Report Advocates Directional Drilling Pilot Program in ANWR
August 03, 2011
“This is a concept that I have long offered as a reasonable alternative to those who oppose conventional development of the 1002 Area,” Murkowski said. “While I still favor responsible production within the coastal plain, this compromise allows us to access much of the resource without the same environmental risk, making it a commonsense solution that everyone should be able to embrace.”
In 1980, Congress passed the Alaska National Interest Lands Conservation Act, which designated the 1002 area of ANWR for oil and gas exploration. Despite promising information from exploratory drilling and seismic data, as well as strong industry interest, the federal government has kept the entire area off limits to development.
SAFE is a nonpartisan organization dedicated to reducing America’s dependence on oil. The SAFE report (full pdf version here) states:
“The existence of the Point Thompson project so close to the 1002 Area provides an opportunity for the industry to use extended reach drilling to develop ANWR oil without establishing a surface presence in ANWR itself and without necessarily adding substantially to the existing industry footprint on state lands. In a recent Senate Energy and Natural Resources Committee hearing, a representative from Alaska’s Department of Natural Resources suggested that extended reach drilling from Point Thompson into the 1002 Area could have a major impact on production.”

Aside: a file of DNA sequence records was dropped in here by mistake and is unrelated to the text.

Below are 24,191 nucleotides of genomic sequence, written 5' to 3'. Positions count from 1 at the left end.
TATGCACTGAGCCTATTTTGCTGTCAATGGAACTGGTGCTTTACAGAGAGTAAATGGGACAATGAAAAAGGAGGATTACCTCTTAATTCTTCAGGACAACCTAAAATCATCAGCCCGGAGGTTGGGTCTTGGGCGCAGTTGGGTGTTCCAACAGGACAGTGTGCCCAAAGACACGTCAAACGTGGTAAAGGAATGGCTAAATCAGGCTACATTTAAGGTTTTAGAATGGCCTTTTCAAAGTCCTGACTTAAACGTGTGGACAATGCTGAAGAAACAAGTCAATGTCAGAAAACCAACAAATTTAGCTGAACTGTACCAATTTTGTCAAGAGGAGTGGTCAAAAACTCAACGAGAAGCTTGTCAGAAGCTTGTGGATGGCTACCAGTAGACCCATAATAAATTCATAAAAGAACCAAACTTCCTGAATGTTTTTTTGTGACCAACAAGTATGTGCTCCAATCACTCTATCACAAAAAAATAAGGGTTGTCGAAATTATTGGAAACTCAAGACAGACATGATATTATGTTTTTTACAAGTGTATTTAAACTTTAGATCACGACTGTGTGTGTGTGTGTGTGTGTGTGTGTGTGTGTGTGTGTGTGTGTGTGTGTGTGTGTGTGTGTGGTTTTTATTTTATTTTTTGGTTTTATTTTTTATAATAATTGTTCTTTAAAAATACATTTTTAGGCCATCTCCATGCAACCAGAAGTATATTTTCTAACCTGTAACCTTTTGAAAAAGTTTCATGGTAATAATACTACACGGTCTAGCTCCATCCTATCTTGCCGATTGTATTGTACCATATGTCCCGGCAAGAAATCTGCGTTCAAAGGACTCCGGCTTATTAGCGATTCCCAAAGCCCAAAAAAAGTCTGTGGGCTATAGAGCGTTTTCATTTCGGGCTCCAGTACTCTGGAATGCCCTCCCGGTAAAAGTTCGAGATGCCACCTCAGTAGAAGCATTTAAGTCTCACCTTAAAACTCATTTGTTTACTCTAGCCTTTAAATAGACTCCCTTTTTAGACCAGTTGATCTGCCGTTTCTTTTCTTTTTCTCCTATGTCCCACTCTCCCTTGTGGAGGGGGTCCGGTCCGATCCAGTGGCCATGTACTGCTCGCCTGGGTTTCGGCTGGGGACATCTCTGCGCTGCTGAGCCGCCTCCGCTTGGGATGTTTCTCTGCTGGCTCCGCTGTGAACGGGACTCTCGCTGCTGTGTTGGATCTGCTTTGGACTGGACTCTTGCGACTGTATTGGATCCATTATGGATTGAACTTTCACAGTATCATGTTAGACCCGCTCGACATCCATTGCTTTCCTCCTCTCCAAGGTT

As the ranking Republican on the Senate Energy and Natural Resources Committee, Murkowski has been a strong advocate for developing the energy potential in the non-wilderness portion of ANWR. At the beginning of the 112th Congress, Murkowski introduced two measures to open ANWR for production. One would allow companies to drill within the coastal plain of ANWR, while the other would allow for only directional drilling.
“Now is the time for us to open ANWR for development,” Murkowski said. “We need to develop our own domestic resources instead of continuing to rely on foreign oil.”
The U.S. Geological Survey estimates that there are between 5.7 billion and 16.0 billion barrels of technically-recoverable oil in ANWR, with a mean estimate of 10.4 billion barrels. At a rate of an estimated 1 million barrels per day, ANWR’s reserves could produce oil for our nation for more than 28 years. At current prices, ANWR’s reserves are worth roughly $1 trillion.
Opening ANWR to production is expected to create roughly 70,000 American jobs. At a time when our unemployment is 9.2 percent, job creation should be a top priority. The Congressional Research Service estimate that federal revenues from ANWR development could total $152.9 billion at oil prices of $100 per barrel.
“Right now we have a choice,” Murkowski said. “We can choose to produce Alaska’s oil – a move that will create jobs, generate revenues, reduce our foreign oil dependence and reduce our massive federal debt – or we can continue to let the administration and others lock up these lands – and lose jobs, lose revenues, increase our oil dependence, and let our trade deficit balloon.
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